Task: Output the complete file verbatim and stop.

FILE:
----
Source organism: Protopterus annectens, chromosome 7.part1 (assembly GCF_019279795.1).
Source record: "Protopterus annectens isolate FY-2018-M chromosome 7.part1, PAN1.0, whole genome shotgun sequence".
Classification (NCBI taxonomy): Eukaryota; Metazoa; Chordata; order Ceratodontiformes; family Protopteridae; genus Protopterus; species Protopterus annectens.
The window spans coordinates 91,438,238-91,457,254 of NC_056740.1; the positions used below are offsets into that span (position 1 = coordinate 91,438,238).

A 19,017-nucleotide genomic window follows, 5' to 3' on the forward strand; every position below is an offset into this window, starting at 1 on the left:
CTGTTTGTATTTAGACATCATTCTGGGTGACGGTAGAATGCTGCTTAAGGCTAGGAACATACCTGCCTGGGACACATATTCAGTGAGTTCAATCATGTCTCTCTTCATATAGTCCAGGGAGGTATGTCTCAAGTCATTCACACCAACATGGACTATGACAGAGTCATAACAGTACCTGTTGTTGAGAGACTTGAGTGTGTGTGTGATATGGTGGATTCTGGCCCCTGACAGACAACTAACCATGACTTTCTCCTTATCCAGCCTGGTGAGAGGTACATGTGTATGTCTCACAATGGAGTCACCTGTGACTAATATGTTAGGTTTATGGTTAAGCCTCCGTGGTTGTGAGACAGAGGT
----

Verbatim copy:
Source organism: Protopterus annectens, chromosome 7.part1 (assembly GCF_019279795.1).
Source record: "Protopterus annectens isolate FY-2018-M chromosome 7.part1, PAN1.0, whole genome shotgun sequence".
Classification (NCBI taxonomy): Eukaryota; Metazoa; Chordata; order Ceratodontiformes; family Protopteridae; genus Protopterus; species Protopterus annectens.
The window spans coordinates 91,438,238-91,457,254 of NC_056740.1; the positions used below are offsets into that span (position 1 = coordinate 91,438,238).

A 19,017-nucleotide genomic window follows, 5' to 3' on the forward strand; every position below is an offset into this window, starting at 1 on the left:
CTGTTTGTATTTAGACATCATTCTGGGTGACGGTAGAATGCTGCTTAAGGCTAGGAACATACCTGCCTGGGACACATATTCAGTGAGTTCAATCATGTCTCTCTTCATATAGTCCAGGGAGGTATGTCTCAAGTCATTCACACCAACATGGACTATGACAGAGTCATAACAGTACCTGTTGTTGAGAGACTTGAGTGTGTGTGTGATATGGTGGATTCTGGCCCCTGACAGACAACTAACCATGACTTTCTCCTTATCCAGCCTGGTGAGAGGTACATGTGTATGTCTCACAATGGAGTCACCTGTGACTAATATGTTAGGTTTATGGTTAAGCCTCCGTGGTTGTGAGACAGAGGT